7. Grannie G

    Grannie G Volunteer Moderator

    Apr 3, 2006
    Dear Shandy, I`m sorry you are finding your mother`s deterioration so distressing.
    All I can offer in way of comfort, is the thought that she may have deteriorated in the same way, even if she`d been at home. It was because she`d reached this stage that you were made to consider residential care.
    No-one will ever be able to find anything even remotely acceptable in this dreadful condition.
    Take care of yourself. Sylvia x

    SHANDY Registered User

    Jan 24, 2007

    thanks grannie g for you kind words, as i am the only daughter with 2 brothers and a father to contend with, my mother would have expected me to take care of them, but this is becomming increasingly difficult as i myself am finding the situation very hard to deal with, but i have to soldier on for my family and my mum , to be strong.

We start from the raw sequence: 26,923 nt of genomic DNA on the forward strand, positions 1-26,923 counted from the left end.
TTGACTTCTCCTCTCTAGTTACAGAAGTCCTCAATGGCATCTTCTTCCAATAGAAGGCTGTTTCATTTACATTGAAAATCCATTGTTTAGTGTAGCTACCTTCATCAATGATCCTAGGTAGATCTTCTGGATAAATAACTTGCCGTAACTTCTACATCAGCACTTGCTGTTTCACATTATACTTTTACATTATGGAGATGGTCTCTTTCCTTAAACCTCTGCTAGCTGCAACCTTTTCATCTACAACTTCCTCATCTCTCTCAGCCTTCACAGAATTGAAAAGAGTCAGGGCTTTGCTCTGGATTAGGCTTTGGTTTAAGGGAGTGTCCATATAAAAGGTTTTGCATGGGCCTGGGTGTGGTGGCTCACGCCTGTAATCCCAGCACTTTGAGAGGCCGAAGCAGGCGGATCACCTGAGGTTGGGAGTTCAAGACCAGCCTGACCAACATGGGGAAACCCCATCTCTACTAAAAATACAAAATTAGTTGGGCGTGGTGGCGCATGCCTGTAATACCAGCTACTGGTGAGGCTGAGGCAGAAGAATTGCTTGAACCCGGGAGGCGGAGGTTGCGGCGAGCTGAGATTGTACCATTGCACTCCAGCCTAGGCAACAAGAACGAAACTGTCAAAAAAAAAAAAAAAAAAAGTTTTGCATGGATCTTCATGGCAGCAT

9. Sandy

    Sandy Registered User

    Mar 23, 2005
    Hi Jennifer,

    I don't have any practical experience to offer, but (like you) am a keen internet researcher.

    You might want to look at a small bed rail that might be enough to keep her from rolling out, but isn't so large that she would have to risk falling to get out of bed:

    The other possibility is some sort of bolster that would be just big enough to reduce the risk of rolling out, but not so steep as to make it risky to get out of bed. The following link shows a more extreme example, but demonstrates the principle:

    Has anyone suggested hip protectors? I think other people have written about these in the past, but here is a general idea:

    Take care,

  10. jenniferpa

    jenniferpa Volunteer Moderator

    Jun 27, 2006
    Thanks Sandy. The bed rails might well work. The wedge things I think she'll try to climb over, while the hip protectors I KNOW she'll have off as soon as she forgets why she's wearing them (like the incontinence pads: off within 15 minutes).

    Many thanks

  11. Margarita

    Margarita Registered User

    Feb 17, 2006
    #11 Margarita, Feb 7, 2007